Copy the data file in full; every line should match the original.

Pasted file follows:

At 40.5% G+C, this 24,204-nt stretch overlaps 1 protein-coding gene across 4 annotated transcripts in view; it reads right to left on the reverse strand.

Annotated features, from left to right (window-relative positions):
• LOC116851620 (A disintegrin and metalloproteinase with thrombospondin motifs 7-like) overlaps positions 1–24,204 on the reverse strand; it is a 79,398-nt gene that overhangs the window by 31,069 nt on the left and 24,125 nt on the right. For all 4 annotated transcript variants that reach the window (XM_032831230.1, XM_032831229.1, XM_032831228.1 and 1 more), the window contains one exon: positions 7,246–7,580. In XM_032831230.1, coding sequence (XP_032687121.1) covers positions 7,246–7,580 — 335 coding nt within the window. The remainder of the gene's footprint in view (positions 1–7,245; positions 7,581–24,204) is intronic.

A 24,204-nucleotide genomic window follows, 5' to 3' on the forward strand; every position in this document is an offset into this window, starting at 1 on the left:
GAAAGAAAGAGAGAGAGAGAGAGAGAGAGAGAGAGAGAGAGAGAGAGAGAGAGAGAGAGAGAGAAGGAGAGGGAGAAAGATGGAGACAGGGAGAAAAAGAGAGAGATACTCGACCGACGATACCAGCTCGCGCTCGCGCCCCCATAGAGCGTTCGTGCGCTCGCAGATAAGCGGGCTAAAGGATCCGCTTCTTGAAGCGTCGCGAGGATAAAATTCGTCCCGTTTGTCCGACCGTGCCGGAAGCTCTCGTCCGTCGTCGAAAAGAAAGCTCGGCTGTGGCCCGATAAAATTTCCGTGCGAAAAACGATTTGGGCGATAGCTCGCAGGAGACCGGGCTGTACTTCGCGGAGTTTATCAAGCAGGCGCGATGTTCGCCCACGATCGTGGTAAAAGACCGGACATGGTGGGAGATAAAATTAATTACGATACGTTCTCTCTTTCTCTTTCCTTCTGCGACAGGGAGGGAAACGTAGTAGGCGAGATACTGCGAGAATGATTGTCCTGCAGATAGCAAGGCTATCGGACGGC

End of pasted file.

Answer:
At 40.5% G+C, this 24,204-nt stretch overlaps 1 protein-coding gene across 4 annotated transcripts in view; it reads right to left on the reverse strand.

Annotated features, from left to right (window-relative positions):
• LOC116851620 (A disintegrin and metalloproteinase with thrombospondin motifs 7-like) overlaps positions 1–24,204 on the reverse strand; it is a 79,398-nt gene that overhangs the window by 31,069 nt on the left and 24,125 nt on the right. For all 4 annotated transcript variants that reach the window (XM_032831230.1, XM_032831229.1, XM_032831228.1 and 1 more), the window contains one exon: positions 7,246–7,580. In XM_032831230.1, coding sequence (XP_032687121.1) covers positions 7,246–7,580 — 335 coding nt within the window. The remainder of the gene's footprint in view (positions 1–7,245; positions 7,581–24,204) is intronic.

A 24,204-nucleotide genomic window follows, 5' to 3' on the forward strand; every position in this document is an offset into this window, starting at 1 on the left:
GAAAGAAAGAGAGAGAGAGAGAGAGAGAGAGAGAGAGAGAGAGAGAGAGAGAGAGAGAGAGAGAAGGAGAGGGAGAAAGATGGAGACAGGGAGAAAAAGAGAGAGATACTCGACCGACGATACCAGCTCGCGCTCGCGCCCCCATAGAGCGTTCGTGCGCTCGCAGATAAGCGGGCTAAAGGATCCGCTTCTTGAAGCGTCGCGAGGATAAAATTCGTCCCGTTTGTCCGACCGTGCCGGAAGCTCTCGTCCGTCGTCGAAAAGAAAGCTCGGCTGTGGCCCGATAAAATTTCCGTGCGAAAAACGATTTGGGCGATAGCTCGCAGGAGACCGGGCTGTACTTCGCGGAGTTTATCAAGCAGGCGCGATGTTCGCCCACGATCGTGGTAAAAGACCGGACATGGTGGGAGATAAAATTAATTACGATACGTTCTCTCTTTCTCTTTCCTTCTGCGACAGGGAGGGAAACGTAGTAGGCGAGATACTGCGAGAATGATTGTCCTGCAGATAGCAAGGCTATCGGACGGC